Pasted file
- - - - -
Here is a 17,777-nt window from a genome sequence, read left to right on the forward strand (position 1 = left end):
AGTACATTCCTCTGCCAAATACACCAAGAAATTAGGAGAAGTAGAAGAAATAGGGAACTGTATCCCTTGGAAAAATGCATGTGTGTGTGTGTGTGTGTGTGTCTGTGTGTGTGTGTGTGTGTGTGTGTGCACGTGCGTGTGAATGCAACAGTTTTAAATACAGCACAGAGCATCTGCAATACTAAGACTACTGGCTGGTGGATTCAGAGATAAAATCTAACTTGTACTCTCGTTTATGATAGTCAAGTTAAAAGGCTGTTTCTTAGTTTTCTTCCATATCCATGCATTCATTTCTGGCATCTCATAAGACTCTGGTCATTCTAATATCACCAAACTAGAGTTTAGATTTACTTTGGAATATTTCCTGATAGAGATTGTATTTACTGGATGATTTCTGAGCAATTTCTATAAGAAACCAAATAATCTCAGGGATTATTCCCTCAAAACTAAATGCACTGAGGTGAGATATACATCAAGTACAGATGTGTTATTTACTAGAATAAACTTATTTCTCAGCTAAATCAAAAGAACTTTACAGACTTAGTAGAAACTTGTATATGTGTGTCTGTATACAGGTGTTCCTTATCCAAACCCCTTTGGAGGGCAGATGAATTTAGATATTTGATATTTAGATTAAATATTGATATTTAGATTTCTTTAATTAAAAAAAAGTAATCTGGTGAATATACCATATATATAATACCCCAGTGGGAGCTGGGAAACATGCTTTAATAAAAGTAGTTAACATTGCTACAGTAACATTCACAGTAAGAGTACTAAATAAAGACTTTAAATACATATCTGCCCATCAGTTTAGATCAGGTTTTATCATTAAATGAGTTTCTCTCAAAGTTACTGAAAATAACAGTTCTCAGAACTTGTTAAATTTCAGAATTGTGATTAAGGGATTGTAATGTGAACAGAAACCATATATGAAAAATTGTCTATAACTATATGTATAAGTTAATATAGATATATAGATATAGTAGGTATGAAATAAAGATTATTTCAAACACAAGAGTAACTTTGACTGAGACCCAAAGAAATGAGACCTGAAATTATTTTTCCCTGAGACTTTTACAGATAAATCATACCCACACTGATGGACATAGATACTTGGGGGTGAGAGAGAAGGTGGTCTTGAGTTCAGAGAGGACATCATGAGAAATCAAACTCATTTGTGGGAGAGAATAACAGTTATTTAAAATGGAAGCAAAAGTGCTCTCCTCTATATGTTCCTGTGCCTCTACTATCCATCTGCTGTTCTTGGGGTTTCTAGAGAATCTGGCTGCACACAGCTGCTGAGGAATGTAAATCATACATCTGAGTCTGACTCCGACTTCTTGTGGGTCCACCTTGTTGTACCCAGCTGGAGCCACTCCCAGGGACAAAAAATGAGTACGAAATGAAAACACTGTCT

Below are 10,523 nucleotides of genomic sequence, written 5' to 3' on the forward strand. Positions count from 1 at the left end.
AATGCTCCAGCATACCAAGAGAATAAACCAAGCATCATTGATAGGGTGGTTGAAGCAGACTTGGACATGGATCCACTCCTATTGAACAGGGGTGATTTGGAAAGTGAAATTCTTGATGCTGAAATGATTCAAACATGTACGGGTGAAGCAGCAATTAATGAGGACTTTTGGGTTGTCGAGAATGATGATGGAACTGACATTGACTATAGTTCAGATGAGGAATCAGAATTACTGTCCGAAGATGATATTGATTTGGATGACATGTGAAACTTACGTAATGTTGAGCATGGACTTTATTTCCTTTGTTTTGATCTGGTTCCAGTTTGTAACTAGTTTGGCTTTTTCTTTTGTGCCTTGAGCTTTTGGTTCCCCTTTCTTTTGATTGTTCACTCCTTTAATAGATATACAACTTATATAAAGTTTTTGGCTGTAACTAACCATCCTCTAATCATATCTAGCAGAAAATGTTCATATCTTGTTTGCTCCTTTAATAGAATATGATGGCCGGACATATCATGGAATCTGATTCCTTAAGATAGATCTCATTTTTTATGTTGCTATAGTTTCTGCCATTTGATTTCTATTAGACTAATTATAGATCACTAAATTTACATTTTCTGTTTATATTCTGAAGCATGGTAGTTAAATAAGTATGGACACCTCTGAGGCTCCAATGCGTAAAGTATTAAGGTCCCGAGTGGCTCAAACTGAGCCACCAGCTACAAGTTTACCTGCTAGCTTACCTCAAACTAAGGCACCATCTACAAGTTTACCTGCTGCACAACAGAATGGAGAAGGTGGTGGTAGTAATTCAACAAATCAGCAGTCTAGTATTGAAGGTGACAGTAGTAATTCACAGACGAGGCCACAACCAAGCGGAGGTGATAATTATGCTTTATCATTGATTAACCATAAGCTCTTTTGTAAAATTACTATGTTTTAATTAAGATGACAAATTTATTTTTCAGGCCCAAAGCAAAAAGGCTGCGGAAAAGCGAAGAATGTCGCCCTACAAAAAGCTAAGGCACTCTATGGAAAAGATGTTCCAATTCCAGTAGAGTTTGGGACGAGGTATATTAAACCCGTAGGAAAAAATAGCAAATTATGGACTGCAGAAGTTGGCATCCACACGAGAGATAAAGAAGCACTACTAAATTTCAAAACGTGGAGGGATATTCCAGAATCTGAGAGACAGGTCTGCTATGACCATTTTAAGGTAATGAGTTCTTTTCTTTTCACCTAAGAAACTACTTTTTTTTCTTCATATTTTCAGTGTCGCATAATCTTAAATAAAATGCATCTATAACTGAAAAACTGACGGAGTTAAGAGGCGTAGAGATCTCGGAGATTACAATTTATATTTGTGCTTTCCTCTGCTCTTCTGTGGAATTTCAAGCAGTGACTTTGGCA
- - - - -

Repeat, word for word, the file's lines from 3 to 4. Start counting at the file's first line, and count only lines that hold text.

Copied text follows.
Below are 10,523 nucleotides of genomic sequence, written 5' to 3' on the forward strand. Positions count from 1 at the left end.
AATGCTCCAGCATACCAAGAGAATAAACCAAGCATCATTGATAGGGTGGTTGAAGCAGACTTGGACATGGATCCACTCCTATTGAACAGGGGTGATTTGGAAAGTGAAATTCTTGATGCTGAAATGATTCAAACATGTACGGGTGAAGCAGCAATTAATGAGGACTTTTGGGTTGTCGAGAATGATGATGGAACTGACATTGACTATAGTTCAGATGAGGAATCAGAATTACTGTCCGAAGATGATATTGATTTGGATGACATGTGAAACTTACGTAATGTTGAGCATGGACTTTATTTCCTTTGTTTTGATCTGGTTCCAGTTTGTAACTAGTTTGGCTTTTTCTTTTGTGCCTTGAGCTTTTGGTTCCCCTTTCTTTTGATTGTTCACTCCTTTAATAGATATACAACTTATATAAAGTTTTTGGCTGTAACTAACCATCCTCTAATCATATCTAGCAGAAAATGTTCATATCTTGTTTGCTCCTTTAATAGAATATGATGGCCGGACATATCATGGAATCTGATTCCTTAAGATAGATCTCATTTTTTATGTTGCTATAGTTTCTGCCATTTGATTTCTATTAGACTAATTATAGATCACTAAATTTACATTTTCTGTTTATATTCTGAAGCATGGTAGTTAAATAAGTATGGACACCTCTGAGGCTCCAATGCGTAAAGTATTAAGGTCCCGAGTGGCTCAAACTGAGCCACCAGCTACAAGTTTACCTGCTAGCTTACCTCAAACTAAGGCACCATCTACAAGTTTACCTGCTGCACAACAGAATGGAGAAGGTGGTGGTAGTAATTCAACAAATCAGCAGTCTAGTATTGAAGGTGACAGTAGTAATTCACAGACGAGGCCACAACCAAGCGGAGGTGATAATTATGCTTTATCATTGATTAACCATAAGCTCTTTTGTAAAATTACTATGTTTTAATTAAGATGACAAATTTATTTTTCAGGCCCAAAGCAAAAAGGCTGCGGAAAAGCGAAGAATGTCGCCCTACAAAAAGCTAAGGCACTCTATGGAAAAGATGTTCCAATTCCAGTAGAGTTTGGGACGAGGTATATTAAACCCGTAGGAAAAAATAGCAAATTATGGACTGCAGAAGTTGGCATCCACACGAGAGATAAAGAAGCACTACTAAATTTCAAAACGTGGAGGGATATTCCAGAATCTGAGAGACAGGTCTGCTATGACCATTTTAAGGTAATGAGTTCTTTTCTTTTCACCTAAGAAACTACTTTTTTTTCTTCATATTTTCAGTGTCGCATAATCTTAAATAAAATGCATCTATAACTGAAAAACTGACGGAGTTAAGAGGCGTAGAGATCTCGGAGATTACAATTTATATTTGTGCTTTCCTCTGCTCTTCTGTGGAATTTCAAGCAGTGACTTTGGCA